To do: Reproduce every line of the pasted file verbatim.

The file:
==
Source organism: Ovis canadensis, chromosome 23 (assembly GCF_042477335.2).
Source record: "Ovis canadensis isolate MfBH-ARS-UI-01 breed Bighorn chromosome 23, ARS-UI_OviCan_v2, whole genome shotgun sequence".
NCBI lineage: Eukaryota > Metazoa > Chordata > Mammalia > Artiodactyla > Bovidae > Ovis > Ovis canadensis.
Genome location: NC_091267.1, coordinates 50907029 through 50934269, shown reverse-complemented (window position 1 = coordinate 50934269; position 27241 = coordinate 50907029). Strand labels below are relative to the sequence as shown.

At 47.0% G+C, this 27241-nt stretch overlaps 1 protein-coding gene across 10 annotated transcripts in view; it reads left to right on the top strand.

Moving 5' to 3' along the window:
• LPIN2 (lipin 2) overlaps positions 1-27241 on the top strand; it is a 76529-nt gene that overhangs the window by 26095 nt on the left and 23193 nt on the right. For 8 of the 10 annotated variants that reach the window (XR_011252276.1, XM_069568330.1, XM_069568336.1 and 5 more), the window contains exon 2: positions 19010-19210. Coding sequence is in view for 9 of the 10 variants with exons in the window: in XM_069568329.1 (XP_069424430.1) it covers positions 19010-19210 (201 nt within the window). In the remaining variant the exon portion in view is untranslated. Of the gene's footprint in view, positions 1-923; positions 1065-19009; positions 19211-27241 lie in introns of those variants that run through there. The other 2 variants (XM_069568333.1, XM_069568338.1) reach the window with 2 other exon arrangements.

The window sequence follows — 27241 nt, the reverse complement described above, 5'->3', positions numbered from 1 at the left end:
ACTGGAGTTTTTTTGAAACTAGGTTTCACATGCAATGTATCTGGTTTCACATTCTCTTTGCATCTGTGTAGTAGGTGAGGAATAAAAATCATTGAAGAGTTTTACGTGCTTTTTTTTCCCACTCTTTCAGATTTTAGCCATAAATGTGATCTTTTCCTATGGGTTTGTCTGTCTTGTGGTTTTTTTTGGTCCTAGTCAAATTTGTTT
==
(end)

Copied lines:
Source organism: Ovis canadensis, chromosome 23 (assembly GCF_042477335.2).
Source record: "Ovis canadensis isolate MfBH-ARS-UI-01 breed Bighorn chromosome 23, ARS-UI_OviCan_v2, whole genome shotgun sequence".
NCBI lineage: Eukaryota > Metazoa > Chordata > Mammalia > Artiodactyla > Bovidae > Ovis > Ovis canadensis.
Genome location: NC_091267.1, coordinates 50907029 through 50934269, shown reverse-complemented (window position 1 = coordinate 50934269; position 27241 = coordinate 50907029). Strand labels below are relative to the sequence as shown.

At 47.0% G+C, this 27241-nt stretch overlaps 1 protein-coding gene across 10 annotated transcripts in view; it reads left to right on the top strand.

Moving 5' to 3' along the window:
• LPIN2 (lipin 2) overlaps positions 1-27241 on the top strand; it is a 76529-nt gene that overhangs the window by 26095 nt on the left and 23193 nt on the right. For 8 of the 10 annotated variants that reach the window (XR_011252276.1, XM_069568330.1, XM_069568336.1 and 5 more), the window contains exon 2: positions 19010-19210. Coding sequence is in view for 9 of the 10 variants with exons in the window: in XM_069568329.1 (XP_069424430.1) it covers positions 19010-19210 (201 nt within the window). In the remaining variant the exon portion in view is untranslated. Of the gene's footprint in view, positions 1-923; positions 1065-19009; positions 19211-27241 lie in introns of those variants that run through there. The other 2 variants (XM_069568333.1, XM_069568338.1) reach the window with 2 other exon arrangements.

The window sequence follows — 27241 nt, the reverse complement described above, 5'->3', positions numbered from 1 at the left end:
ACTGGAGTTTTTTTGAAACTAGGTTTCACATGCAATGTATCTGGTTTCACATTCTCTTTGCATCTGTGTAGTAGGTGAGGAATAAAAATCATTGAAGAGTTTTACGTGCTTTTTTTTCCCACTCTTTCAGATTTTAGCCATAAATGTGATCTTTTCCTATGGGTTTGTCTGTCTTGTGGTTTTTTTTGGTCCTAGTCAAATTTGTTT